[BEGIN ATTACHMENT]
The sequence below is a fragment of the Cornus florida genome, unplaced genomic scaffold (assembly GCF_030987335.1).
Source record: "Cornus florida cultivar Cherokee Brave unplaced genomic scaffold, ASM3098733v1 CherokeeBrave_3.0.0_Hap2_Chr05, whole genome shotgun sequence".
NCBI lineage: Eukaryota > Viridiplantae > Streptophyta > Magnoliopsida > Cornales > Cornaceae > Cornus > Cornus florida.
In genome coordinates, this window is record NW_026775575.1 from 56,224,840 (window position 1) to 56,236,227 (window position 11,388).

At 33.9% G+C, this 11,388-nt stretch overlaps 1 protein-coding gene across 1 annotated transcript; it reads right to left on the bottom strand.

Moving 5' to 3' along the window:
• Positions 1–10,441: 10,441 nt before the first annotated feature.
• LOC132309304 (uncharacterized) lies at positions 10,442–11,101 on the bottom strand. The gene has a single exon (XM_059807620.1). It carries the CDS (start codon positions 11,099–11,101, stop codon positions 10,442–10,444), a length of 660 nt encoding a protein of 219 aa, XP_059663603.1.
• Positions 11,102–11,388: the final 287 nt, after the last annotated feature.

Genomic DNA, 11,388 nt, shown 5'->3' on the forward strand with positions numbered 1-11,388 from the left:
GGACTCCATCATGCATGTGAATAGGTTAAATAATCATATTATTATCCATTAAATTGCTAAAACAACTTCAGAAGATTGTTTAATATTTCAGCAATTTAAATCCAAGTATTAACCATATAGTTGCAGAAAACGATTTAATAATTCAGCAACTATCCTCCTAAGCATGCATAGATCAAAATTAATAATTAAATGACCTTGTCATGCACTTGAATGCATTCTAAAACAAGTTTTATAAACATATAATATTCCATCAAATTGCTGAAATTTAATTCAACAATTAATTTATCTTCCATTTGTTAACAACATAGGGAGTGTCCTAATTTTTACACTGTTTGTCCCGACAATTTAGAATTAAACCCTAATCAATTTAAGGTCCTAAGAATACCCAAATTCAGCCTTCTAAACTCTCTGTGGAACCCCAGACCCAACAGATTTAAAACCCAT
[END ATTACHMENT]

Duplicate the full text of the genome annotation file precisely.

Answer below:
The sequence below is a fragment of the Cornus florida genome, unplaced genomic scaffold (assembly GCF_030987335.1).
Source record: "Cornus florida cultivar Cherokee Brave unplaced genomic scaffold, ASM3098733v1 CherokeeBrave_3.0.0_Hap2_Chr05, whole genome shotgun sequence".
NCBI lineage: Eukaryota > Viridiplantae > Streptophyta > Magnoliopsida > Cornales > Cornaceae > Cornus > Cornus florida.
In genome coordinates, this window is record NW_026775575.1 from 56,224,840 (window position 1) to 56,236,227 (window position 11,388).

At 33.9% G+C, this 11,388-nt stretch overlaps 1 protein-coding gene across 1 annotated transcript; it reads right to left on the bottom strand.

Moving 5' to 3' along the window:
• Positions 1–10,441: 10,441 nt before the first annotated feature.
• LOC132309304 (uncharacterized) lies at positions 10,442–11,101 on the bottom strand. The gene has a single exon (XM_059807620.1). It carries the CDS (start codon positions 11,099–11,101, stop codon positions 10,442–10,444), a length of 660 nt encoding a protein of 219 aa, XP_059663603.1.
• Positions 11,102–11,388: the final 287 nt, after the last annotated feature.

Genomic DNA, 11,388 nt, shown 5'->3' on the forward strand with positions numbered 1-11,388 from the left:
GGACTCCATCATGCATGTGAATAGGTTAAATAATCATATTATTATCCATTAAATTGCTAAAACAACTTCAGAAGATTGTTTAATATTTCAGCAATTTAAATCCAAGTATTAACCATATAGTTGCAGAAAACGATTTAATAATTCAGCAACTATCCTCCTAAGCATGCATAGATCAAAATTAATAATTAAATGACCTTGTCATGCACTTGAATGCATTCTAAAACAAGTTTTATAAACATATAATATTCCATCAAATTGCTGAAATTTAATTCAACAATTAATTTATCTTCCATTTGTTAACAACATAGGGAGTGTCCTAATTTTTACACTGTTTGTCCCGACAATTTAGAATTAAACCCTAATCAATTTAAGGTCCTAAGAATACCCAAATTCAGCCTTCTAAACTCTCTGTGGAACCCCAGACCCAACAGATTTAAAACCCAT